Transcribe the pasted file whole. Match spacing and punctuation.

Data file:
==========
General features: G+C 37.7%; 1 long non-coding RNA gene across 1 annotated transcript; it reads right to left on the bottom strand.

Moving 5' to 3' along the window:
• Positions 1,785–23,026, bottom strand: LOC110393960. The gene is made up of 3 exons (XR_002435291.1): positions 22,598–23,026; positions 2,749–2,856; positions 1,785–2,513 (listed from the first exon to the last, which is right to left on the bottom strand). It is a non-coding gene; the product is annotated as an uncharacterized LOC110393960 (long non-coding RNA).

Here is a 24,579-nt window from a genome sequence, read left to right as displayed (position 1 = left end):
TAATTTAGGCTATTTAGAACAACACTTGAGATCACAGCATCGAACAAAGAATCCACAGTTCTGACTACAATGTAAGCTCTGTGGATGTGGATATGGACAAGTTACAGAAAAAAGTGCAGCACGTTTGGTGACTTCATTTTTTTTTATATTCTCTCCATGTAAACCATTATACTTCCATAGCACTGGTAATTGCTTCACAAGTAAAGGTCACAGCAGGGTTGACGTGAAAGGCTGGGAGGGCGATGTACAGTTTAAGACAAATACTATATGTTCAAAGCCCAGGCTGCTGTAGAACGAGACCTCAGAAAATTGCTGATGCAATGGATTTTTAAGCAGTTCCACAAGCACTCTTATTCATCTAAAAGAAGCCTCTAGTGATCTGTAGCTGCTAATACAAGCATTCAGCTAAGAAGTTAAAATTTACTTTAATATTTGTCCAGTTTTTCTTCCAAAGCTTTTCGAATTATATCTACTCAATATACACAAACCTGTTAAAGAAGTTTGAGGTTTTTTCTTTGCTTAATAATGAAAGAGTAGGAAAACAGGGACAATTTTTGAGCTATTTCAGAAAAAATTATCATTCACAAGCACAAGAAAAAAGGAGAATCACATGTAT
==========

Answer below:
General features: G+C 37.7%; 1 long non-coding RNA gene across 1 annotated transcript; it reads right to left on the bottom strand.

Moving 5' to 3' along the window:
• Positions 1,785–23,026, bottom strand: LOC110393960. The gene is made up of 3 exons (XR_002435291.1): positions 22,598–23,026; positions 2,749–2,856; positions 1,785–2,513 (listed from the first exon to the last, which is right to left on the bottom strand). It is a non-coding gene; the product is annotated as an uncharacterized LOC110393960 (long non-coding RNA).

Here is a 24,579-nt window from a genome sequence, read left to right as displayed (position 1 = left end):
TAATTTAGGCTATTTAGAACAACACTTGAGATCACAGCATCGAACAAAGAATCCACAGTTCTGACTACAATGTAAGCTCTGTGGATGTGGATATGGACAAGTTACAGAAAAAAGTGCAGCACGTTTGGTGACTTCATTTTTTTTTATATTCTCTCCATGTAAACCATTATACTTCCATAGCACTGGTAATTGCTTCACAAGTAAAGGTCACAGCAGGGTTGACGTGAAAGGCTGGGAGGGCGATGTACAGTTTAAGACAAATACTATATGTTCAAAGCCCAGGCTGCTGTAGAACGAGACCTCAGAAAATTGCTGATGCAATGGATTTTTAAGCAGTTCCACAAGCACTCTTATTCATCTAAAAGAAGCCTCTAGTGATCTGTAGCTGCTAATACAAGCATTCAGCTAAGAAGTTAAAATTTACTTTAATATTTGTCCAGTTTTTCTTCCAAAGCTTTTCGAATTATATCTACTCAATATACACAAACCTGTTAAAGAAGTTTGAGGTTTTTTCTTTGCTTAATAATGAAAGAGTAGGAAAACAGGGACAATTTTTGAGCTATTTCAGAAAAAATTATCATTCACAAGCACAAGAAAAAAGGAGAATCACATGTAT